The title of this post is the title of an excellent op-ed by my colleagues and friends, Professor Barbara Fedders of University of North Carolina School of Law and Jason Langberg, staff attorney and director of the Push Out Prevention Project at Advocates for Children’s Services, a project of Legal Aid of North Carolina.
It was originally published on January 10, 2013, in the News & Observer (Raleigh, N.C.):
The massacre at Sandy Hook Elementary School leaves us speechless and stunned. With the rest of the country, we mourn the loss of life, the shattering of families, the destruction of a nurturing school community. All of us struggle to find ways to explain an event like this to our children and to make sense of it for ourselves. It seems beyond words.
The depth of pain caused by this shooting has catalyzed action in ways that the epidemic of gun violence in this country has previously been unable to do. Some elected officials are rethinking their staunch opposition to gun control. Grassroots activists are mobilizing against the NRA. Mental health advocates are demanding greater access to treatment.
The courage and heroism of the teachers and administrators at Sandy Hook have made Americans across the political spectrum understand and appreciate that teaching is, at its core, an act of great love. The initial outpouring of rage and howling grief has given way to thoughtful, nuanced proposals for increasing safety and connectedness at school.
And then there are the calls for more guns and policing.
NRA vice president Wayne LaPierre made headlines by advocating armed guards in every school, arguing that the only way to stop a shooter is by giving a “good guy” a gun. Unfortunately, his knee-jerk and overly simplistic proposal has made its way into mainstream political discourse. Former U.S. Secretary of Education William Bennett and some elected officials have proposed arming school personnel. Sen. Barbara Boxer called for governors to have the ability to use National Guard troops at schools. Around the country, school administrators are instituting or adding to existing school police forces.
Yet, the research suggests that more guns and policing don’t make schools safer. We have, after all, been here before. On the heels of the Columbine High School massacre (and “tough on crime” policies of the 1980s and 1990s), the federal government, state legislatures and local school districts adopted “zero tolerance” policies and rapidly increased deployment of law enforcement officers in schools.
The result was damage to educational environments and millions more students being pushed out of schools – through soaring rates of suspension, dropouts and school-based arrests and court referrals – and into the juvenile and criminal systems.
Moreover, students of color, economically disadvantaged students and students with disabilities were disproportionately the victims of misguided reactions to high-profile school shootings. And the huge increase in law enforcement presence in schools hasn’t been definitively linked to improvements in school safety or student well-being.
So, what do we do instead? We use data and research to make sound, well-reasoned decisions. Schools, along with parents and communities, can help build a culture of nonviolence and develop law-abiding citizens. Traditional law enforcement practices and punitive discipline won’t build peaceful schools, and as reactionary measures, they certainly won’t achieve the paramount goal of preventing violence.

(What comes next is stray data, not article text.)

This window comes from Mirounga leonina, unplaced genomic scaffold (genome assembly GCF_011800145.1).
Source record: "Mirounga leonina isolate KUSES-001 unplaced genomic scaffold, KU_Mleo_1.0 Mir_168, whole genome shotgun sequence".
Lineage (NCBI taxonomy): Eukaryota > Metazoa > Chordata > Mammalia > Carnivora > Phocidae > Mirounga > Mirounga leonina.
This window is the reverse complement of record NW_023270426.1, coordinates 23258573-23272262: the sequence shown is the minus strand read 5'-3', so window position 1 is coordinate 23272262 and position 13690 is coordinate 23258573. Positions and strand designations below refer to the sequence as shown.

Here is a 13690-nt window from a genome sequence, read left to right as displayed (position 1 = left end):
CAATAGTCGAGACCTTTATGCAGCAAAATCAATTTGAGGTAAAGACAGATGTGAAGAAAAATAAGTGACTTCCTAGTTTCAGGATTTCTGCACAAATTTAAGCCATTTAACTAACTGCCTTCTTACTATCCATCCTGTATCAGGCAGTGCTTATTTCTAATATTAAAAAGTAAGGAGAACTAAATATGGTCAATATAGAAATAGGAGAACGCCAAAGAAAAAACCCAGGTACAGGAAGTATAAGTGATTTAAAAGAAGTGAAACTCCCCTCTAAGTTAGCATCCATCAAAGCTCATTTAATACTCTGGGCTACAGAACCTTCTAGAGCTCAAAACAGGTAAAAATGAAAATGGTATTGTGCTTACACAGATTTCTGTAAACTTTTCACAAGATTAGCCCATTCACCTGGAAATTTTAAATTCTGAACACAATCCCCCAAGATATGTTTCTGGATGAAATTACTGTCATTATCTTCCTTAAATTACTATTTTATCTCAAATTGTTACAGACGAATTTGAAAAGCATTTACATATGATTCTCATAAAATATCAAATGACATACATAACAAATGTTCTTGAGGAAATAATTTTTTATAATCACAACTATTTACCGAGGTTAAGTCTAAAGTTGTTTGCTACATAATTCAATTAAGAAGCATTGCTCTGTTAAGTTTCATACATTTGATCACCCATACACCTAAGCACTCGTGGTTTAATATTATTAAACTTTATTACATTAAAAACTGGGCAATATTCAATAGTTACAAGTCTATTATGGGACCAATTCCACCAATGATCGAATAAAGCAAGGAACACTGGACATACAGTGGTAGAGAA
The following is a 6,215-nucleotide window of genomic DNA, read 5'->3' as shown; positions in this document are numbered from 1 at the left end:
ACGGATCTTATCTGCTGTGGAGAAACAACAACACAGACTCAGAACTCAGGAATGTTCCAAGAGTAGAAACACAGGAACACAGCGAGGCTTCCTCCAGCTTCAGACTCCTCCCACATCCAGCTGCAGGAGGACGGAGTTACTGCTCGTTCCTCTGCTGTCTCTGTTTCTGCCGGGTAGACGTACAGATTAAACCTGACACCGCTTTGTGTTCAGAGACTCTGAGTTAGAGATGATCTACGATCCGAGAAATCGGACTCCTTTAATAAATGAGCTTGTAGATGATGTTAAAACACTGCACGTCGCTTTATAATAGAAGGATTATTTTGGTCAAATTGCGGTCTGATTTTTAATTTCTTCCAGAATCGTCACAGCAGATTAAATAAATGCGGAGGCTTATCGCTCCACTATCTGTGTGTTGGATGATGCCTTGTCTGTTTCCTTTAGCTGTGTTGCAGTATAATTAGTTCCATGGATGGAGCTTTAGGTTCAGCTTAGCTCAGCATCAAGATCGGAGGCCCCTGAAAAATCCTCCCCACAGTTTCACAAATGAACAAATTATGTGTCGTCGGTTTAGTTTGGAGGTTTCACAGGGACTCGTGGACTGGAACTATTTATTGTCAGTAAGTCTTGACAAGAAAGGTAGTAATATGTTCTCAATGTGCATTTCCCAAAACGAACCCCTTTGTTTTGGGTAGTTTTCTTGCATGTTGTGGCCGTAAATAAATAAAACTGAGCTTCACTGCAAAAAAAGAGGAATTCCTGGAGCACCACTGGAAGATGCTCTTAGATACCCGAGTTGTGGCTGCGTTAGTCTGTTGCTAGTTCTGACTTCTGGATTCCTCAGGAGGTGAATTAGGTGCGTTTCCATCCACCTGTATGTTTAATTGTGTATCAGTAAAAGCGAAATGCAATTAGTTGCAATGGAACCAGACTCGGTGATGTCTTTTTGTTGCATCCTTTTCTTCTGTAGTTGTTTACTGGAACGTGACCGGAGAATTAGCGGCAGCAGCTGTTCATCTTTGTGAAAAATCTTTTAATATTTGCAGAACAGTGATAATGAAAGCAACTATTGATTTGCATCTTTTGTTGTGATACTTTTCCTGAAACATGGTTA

Research indicates that the most effective way to prevent school violence is to use a balanced approach of developing positive cultures and using peace-building activities and effective interventions.
First, schools should be small, trusting, loving, nurturing, supportive communities, with caring, compassionate and adequately supported staff who work to build partnerships with families. Second, schools should have programs that teach conflict resolution, bullying prevention, social and emotional learning, and restorative justice practices. Third, students who engage in serious misbehavior or show a propensity for violence should be treated with understanding and benevolence, and rehabilitated through a well-coordinated, school-based and community-based continuum of services, such as support groups, social services, mental health services, mentoring, and drug and alcohol counseling.
These measures not only help keep young people in school but also help produce adults with better self-regulation and mental health.
As North Carolina swears in a new governor and students across the state have returned to school from their holiday break, we find ourselves at a crossroads. We can expand failed school security measures that waste billions of taxpayer dollars on addressing violence once it’s already occurred. We can choose to repeat history and continue to feed the school-to-prison pipeline.
Or we can respond to the horrifying events in Newtown in positive ways. This could be the moment we decide enough is enough – it’s finally time for a culture shift, and we’re going to begin in schools. Instead of treating symptoms, we can treat the problems. We can provide schools with the supports and resources they need to adopt measures that actually make schools safer and develop peaceful citizens.